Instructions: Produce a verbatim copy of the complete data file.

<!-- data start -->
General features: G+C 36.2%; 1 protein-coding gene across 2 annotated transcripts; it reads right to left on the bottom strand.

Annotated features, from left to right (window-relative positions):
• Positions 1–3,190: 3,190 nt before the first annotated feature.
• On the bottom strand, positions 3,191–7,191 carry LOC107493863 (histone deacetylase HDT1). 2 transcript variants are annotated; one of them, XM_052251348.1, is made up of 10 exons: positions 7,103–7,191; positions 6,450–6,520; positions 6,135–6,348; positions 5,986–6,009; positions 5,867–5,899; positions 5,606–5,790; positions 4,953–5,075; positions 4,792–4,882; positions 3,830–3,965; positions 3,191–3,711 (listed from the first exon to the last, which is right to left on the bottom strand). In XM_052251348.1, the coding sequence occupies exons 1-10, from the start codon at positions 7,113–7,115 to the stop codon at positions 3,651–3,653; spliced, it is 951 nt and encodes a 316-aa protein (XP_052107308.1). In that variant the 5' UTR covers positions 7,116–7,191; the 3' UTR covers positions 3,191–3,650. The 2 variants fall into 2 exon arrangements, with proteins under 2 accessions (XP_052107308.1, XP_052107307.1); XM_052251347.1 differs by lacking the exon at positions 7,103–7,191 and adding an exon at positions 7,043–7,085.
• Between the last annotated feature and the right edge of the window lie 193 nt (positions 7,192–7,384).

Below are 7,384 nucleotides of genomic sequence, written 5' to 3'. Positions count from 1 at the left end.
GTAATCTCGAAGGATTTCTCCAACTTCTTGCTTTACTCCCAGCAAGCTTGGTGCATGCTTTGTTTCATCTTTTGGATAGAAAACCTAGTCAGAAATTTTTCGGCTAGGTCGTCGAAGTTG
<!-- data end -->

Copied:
General features: G+C 36.2%; 1 protein-coding gene across 2 annotated transcripts; it reads right to left on the bottom strand.

Annotated features, from left to right (window-relative positions):
• Positions 1–3,190: 3,190 nt before the first annotated feature.
• On the bottom strand, positions 3,191–7,191 carry LOC107493863 (histone deacetylase HDT1). 2 transcript variants are annotated; one of them, XM_052251348.1, is made up of 10 exons: positions 7,103–7,191; positions 6,450–6,520; positions 6,135–6,348; positions 5,986–6,009; positions 5,867–5,899; positions 5,606–5,790; positions 4,953–5,075; positions 4,792–4,882; positions 3,830–3,965; positions 3,191–3,711 (listed from the first exon to the last, which is right to left on the bottom strand). In XM_052251348.1, the coding sequence occupies exons 1-10, from the start codon at positions 7,113–7,115 to the stop codon at positions 3,651–3,653; spliced, it is 951 nt and encodes a 316-aa protein (XP_052107308.1). In that variant the 5' UTR covers positions 7,116–7,191; the 3' UTR covers positions 3,191–3,650. The 2 variants fall into 2 exon arrangements, with proteins under 2 accessions (XP_052107308.1, XP_052107307.1); XM_052251347.1 differs by lacking the exon at positions 7,103–7,191 and adding an exon at positions 7,043–7,085.
• Between the last annotated feature and the right edge of the window lie 193 nt (positions 7,192–7,384).

Below are 7,384 nucleotides of genomic sequence, written 5' to 3'. Positions count from 1 at the left end.
GTAATCTCGAAGGATTTCTCCAACTTCTTGCTTTACTCCCAGCAAGCTTGGTGCATGCTTTGTTTCATCTTTTGGATAGAAAACCTAGTCAGAAATTTTTCGGCTAGGTCGTCGAAGTTG